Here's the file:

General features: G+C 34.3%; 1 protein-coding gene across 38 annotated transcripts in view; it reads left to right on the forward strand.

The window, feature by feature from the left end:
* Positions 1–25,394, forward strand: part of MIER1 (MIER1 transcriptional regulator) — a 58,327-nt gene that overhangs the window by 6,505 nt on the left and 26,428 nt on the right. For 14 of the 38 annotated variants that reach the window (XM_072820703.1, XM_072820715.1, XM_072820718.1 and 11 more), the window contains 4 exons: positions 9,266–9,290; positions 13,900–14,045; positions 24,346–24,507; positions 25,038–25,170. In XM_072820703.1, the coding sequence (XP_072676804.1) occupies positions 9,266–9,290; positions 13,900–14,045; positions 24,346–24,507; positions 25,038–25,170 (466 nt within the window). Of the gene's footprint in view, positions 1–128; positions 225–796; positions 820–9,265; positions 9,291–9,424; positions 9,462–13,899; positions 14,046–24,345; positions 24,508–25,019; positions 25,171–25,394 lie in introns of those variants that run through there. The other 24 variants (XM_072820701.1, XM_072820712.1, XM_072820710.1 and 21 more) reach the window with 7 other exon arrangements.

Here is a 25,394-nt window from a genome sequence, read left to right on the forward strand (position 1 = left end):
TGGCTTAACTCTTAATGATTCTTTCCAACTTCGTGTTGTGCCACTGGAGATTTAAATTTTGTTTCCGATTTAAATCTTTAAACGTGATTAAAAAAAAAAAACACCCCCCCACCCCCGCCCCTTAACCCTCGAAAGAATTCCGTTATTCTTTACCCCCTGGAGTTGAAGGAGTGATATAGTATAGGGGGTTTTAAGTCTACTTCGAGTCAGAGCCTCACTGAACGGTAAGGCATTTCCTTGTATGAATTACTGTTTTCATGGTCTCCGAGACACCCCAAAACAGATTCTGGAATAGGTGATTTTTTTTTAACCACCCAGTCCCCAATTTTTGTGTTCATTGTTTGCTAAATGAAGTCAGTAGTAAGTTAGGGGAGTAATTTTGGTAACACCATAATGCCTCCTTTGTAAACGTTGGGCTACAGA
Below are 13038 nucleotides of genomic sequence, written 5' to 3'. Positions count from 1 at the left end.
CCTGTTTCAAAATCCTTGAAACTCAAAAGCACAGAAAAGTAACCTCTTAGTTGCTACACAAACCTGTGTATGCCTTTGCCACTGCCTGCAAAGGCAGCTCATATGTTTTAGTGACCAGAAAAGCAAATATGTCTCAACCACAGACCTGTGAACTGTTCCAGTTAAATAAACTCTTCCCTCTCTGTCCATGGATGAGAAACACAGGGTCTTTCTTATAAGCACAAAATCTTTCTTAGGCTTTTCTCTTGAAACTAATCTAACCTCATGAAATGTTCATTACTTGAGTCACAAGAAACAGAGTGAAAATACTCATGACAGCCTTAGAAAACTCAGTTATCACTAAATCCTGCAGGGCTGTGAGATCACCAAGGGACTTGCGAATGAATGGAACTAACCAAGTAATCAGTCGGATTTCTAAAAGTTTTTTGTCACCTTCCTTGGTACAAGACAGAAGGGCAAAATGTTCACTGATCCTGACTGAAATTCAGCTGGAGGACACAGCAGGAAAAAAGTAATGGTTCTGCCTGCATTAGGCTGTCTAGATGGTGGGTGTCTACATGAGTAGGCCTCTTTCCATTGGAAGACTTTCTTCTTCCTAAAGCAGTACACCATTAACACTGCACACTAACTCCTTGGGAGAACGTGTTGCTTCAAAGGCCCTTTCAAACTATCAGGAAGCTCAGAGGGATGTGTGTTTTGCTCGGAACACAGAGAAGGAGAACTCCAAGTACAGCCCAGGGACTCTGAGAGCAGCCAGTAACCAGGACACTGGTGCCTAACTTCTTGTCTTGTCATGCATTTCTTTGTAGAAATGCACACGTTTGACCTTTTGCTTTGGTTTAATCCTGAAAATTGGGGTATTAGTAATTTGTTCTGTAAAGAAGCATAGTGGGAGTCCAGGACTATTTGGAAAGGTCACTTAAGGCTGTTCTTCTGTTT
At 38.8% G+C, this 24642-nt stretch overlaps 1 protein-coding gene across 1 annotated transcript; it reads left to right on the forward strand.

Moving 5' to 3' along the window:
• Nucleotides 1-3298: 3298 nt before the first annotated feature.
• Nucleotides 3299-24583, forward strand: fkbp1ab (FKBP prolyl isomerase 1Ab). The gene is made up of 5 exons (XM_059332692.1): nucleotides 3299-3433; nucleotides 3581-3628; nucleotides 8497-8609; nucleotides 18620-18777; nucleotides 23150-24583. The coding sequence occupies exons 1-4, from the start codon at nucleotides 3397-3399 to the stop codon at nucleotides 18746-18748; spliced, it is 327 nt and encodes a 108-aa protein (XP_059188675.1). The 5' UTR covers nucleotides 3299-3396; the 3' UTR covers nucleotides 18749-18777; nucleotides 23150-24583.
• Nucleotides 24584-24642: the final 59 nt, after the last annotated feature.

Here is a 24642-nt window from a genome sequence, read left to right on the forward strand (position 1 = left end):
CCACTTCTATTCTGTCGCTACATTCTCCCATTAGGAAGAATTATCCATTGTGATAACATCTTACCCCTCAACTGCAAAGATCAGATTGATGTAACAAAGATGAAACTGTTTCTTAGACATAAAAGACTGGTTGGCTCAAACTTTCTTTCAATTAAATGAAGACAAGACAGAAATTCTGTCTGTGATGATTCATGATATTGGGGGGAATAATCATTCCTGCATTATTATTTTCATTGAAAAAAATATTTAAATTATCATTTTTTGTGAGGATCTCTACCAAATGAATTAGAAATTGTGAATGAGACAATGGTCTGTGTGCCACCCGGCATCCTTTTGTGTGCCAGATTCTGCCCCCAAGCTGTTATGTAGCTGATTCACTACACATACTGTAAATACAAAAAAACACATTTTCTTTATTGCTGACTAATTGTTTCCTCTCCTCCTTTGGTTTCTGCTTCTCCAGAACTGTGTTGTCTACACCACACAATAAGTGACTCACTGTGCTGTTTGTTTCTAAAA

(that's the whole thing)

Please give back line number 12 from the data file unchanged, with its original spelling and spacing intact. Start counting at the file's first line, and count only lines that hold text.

• Nucleotides 24584-24642: the final 59 nt, after the last annotated feature.